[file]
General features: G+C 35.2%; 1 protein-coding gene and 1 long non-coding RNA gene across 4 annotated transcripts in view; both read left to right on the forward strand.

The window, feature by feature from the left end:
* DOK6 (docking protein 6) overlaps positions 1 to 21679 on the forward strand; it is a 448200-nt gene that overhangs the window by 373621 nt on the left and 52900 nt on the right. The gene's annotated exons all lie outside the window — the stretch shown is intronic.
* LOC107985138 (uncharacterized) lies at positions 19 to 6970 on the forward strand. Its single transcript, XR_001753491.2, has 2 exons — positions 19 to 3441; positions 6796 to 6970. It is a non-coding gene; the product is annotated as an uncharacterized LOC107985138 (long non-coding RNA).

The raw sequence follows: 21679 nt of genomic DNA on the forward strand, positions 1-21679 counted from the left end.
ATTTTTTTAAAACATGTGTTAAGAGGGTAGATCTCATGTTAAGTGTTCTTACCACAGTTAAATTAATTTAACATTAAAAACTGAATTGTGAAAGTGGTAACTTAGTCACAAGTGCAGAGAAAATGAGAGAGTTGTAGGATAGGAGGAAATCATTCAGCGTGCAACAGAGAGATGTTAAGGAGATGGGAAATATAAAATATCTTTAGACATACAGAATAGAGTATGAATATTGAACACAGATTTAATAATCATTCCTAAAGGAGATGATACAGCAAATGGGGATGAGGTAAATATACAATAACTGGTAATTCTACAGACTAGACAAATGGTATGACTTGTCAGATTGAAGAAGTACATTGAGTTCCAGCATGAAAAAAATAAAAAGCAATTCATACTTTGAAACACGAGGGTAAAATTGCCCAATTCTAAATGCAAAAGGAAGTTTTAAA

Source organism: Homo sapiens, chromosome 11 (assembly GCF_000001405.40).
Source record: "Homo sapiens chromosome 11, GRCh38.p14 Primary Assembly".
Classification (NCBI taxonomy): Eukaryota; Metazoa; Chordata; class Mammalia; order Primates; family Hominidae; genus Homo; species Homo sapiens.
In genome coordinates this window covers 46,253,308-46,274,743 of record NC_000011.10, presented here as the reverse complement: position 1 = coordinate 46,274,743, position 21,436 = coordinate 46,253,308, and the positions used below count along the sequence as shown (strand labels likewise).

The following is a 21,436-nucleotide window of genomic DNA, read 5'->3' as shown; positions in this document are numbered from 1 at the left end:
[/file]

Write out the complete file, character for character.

General features: G+C 35.2%; 1 protein-coding gene and 1 long non-coding RNA gene across 4 annotated transcripts in view; both read left to right on the forward strand.

The window, feature by feature from the left end:
* DOK6 (docking protein 6) overlaps positions 1 to 21679 on the forward strand; it is a 448200-nt gene that overhangs the window by 373621 nt on the left and 52900 nt on the right. The gene's annotated exons all lie outside the window — the stretch shown is intronic.
* LOC107985138 (uncharacterized) lies at positions 19 to 6970 on the forward strand. Its single transcript, XR_001753491.2, has 2 exons — positions 19 to 3441; positions 6796 to 6970. It is a non-coding gene; the product is annotated as an uncharacterized LOC107985138 (long non-coding RNA).

The raw sequence follows: 21679 nt of genomic DNA on the forward strand, positions 1-21679 counted from the left end.
ATTTTTTTAAAACATGTGTTAAGAGGGTAGATCTCATGTTAAGTGTTCTTACCACAGTTAAATTAATTTAACATTAAAAACTGAATTGTGAAAGTGGTAACTTAGTCACAAGTGCAGAGAAAATGAGAGAGTTGTAGGATAGGAGGAAATCATTCAGCGTGCAACAGAGAGATGTTAAGGAGATGGGAAATATAAAATATCTTTAGACATACAGAATAGAGTATGAATATTGAACACAGATTTAATAATCATTCCTAAAGGAGATGATACAGCAAATGGGGATGAGGTAAATATACAATAACTGGTAATTCTACAGACTAGACAAATGGTATGACTTGTCAGATTGAAGAAGTACATTGAGTTCCAGCATGAAAAAAATAAAAAGCAATTCATACTTTGAAACACGAGGGTAAAATTGCCCAATTCTAAATGCAAAAGGAAGTTTTAAA

Source organism: Homo sapiens, chromosome 11 (assembly GCF_000001405.40).
Source record: "Homo sapiens chromosome 11, GRCh38.p14 Primary Assembly".
Classification (NCBI taxonomy): Eukaryota; Metazoa; Chordata; class Mammalia; order Primates; family Hominidae; genus Homo; species Homo sapiens.
In genome coordinates this window covers 46,253,308-46,274,743 of record NC_000011.10, presented here as the reverse complement: position 1 = coordinate 46,274,743, position 21,436 = coordinate 46,253,308, and the positions used below count along the sequence as shown (strand labels likewise).

The following is a 21,436-nucleotide window of genomic DNA, read 5'->3' as shown; positions in this document are numbered from 1 at the left end: